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Cankerworms (06/13/19)

Cankerworms are back in force after a weak showing last year. Both spring and fall cankerworm larvae are out now, and are feeding voraciously on their preferred elm, basswood, boxelder, and apple.

Cankerworms are back in force after a weak showing last year.  Both spring and fall cankerworm larvae are out now, and are feeding voraciously on their preferred elm, basswood, boxelder, and apple.  They may also attack other trees and shrubs.  They feed on buds and expanding leaves, starting with small round holes and eating all the tissue between leaf veins as they grow.   

Cankerworm eggs were laid in trees last year, and many have recently hatched into larvae.  The larvae are slender, greenish to brownish “inch worms” and you may see them feeding on leaves or you may see them hanging from slender silken threads and traveling with the help of wind and gravity to a new food source.  They will feed for 3 or 4 weeks then drop out of the trees and burrow into the duff where they will pupate.  Fall cankerworm moths will emerge after the first frost, mate, and the flightless female will crawl up a tree trunk to lay her eggs.  Spring cankerworm moths will emerge next spring to do the same thing.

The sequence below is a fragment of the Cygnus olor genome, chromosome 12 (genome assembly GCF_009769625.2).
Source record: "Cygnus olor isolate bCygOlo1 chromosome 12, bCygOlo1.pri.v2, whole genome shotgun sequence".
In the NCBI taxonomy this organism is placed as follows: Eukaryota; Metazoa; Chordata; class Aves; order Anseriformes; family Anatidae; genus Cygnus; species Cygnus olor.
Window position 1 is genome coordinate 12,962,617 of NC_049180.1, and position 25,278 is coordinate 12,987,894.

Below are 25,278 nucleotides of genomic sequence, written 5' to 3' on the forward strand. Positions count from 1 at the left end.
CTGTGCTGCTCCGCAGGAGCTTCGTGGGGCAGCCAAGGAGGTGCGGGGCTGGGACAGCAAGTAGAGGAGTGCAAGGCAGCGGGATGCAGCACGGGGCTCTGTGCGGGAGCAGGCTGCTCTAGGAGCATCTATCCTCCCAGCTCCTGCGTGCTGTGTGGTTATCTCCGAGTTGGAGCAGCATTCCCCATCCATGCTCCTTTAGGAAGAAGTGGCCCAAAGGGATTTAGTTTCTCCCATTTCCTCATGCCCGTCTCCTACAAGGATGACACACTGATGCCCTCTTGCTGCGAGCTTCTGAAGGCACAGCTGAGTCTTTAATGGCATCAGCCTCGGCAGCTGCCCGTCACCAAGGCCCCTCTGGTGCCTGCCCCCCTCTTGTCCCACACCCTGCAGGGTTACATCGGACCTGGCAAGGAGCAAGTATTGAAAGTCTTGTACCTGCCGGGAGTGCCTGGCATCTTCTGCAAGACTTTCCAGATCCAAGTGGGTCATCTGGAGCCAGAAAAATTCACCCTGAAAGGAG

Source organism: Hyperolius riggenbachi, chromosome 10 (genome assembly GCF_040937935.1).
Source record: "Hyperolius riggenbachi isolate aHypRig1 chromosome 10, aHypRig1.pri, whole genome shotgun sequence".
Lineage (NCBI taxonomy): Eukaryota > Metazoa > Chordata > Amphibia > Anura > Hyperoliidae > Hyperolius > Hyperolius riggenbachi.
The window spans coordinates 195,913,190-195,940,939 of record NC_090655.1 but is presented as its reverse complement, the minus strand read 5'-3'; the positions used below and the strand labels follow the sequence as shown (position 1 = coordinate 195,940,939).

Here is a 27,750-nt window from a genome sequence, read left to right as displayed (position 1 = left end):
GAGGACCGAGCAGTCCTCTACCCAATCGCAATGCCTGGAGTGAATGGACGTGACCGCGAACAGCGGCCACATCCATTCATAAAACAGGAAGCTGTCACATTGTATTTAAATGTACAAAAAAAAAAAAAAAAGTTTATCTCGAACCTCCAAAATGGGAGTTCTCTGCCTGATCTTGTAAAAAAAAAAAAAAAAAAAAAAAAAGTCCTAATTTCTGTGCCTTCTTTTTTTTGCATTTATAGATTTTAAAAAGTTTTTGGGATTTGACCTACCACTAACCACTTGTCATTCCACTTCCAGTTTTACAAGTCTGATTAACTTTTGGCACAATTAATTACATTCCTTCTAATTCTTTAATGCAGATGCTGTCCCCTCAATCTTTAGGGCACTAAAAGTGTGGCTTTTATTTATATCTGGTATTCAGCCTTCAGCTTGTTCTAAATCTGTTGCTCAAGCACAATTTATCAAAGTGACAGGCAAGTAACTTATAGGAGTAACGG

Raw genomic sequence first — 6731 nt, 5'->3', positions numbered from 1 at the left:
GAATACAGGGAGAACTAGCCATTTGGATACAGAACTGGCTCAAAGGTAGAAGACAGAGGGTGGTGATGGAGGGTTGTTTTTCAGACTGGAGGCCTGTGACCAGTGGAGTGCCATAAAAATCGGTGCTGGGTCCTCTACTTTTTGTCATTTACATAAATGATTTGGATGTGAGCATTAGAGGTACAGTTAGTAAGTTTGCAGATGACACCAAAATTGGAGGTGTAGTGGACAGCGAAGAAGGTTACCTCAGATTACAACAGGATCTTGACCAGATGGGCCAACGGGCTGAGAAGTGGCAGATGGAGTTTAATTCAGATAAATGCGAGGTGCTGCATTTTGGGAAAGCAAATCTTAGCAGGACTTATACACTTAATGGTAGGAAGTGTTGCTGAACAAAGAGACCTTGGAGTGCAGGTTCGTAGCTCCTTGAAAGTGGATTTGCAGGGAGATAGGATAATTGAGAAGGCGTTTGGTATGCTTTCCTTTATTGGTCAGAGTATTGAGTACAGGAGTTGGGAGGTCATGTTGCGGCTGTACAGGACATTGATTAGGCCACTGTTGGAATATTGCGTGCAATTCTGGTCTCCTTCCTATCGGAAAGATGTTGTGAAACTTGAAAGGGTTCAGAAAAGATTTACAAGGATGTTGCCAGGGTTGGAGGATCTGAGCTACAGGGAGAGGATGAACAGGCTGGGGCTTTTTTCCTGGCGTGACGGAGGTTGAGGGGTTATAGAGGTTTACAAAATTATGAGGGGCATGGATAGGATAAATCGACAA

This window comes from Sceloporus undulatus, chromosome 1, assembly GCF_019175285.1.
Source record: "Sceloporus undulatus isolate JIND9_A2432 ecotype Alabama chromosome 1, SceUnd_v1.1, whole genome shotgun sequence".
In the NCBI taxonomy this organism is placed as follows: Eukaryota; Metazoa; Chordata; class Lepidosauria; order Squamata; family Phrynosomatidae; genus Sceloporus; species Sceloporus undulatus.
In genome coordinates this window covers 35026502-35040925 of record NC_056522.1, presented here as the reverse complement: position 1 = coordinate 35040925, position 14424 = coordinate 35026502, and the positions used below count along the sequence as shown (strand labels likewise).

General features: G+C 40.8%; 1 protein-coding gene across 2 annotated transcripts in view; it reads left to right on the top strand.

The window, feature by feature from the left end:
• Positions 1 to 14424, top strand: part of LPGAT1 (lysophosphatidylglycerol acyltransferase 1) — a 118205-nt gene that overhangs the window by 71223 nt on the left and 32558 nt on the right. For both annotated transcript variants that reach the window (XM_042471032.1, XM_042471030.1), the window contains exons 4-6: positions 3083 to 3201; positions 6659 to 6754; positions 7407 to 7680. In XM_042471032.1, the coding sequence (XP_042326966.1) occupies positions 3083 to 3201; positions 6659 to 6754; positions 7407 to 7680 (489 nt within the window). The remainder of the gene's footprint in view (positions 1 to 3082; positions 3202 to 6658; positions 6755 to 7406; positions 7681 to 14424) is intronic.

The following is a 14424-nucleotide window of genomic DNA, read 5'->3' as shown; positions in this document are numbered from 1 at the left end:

Trees that are completely defoliated will usually leaf out again within two or three weeks.  If the tree is in good condition, it will be able to tolerate at least two years of complete defoliation.  Chemical treatment can be effective when the insects are still small - less than one-half inch long.  Treatment is not effective after you can see severe damage.  Some active ingredients of insecticides labeled for homeowners include: carbaryl, cyfluthrin, imidacloprid, esfenvalerate and permethrin. Biorational pesticides include Bacillus thuringiensis var. kurstaki (Bt), insecticidal soap, spinosad and pyrethrin.  When using insecticides, mix and apply according to label directions.

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Lezlee Johnson

North Dakota Forest Service

Forest Health Manager

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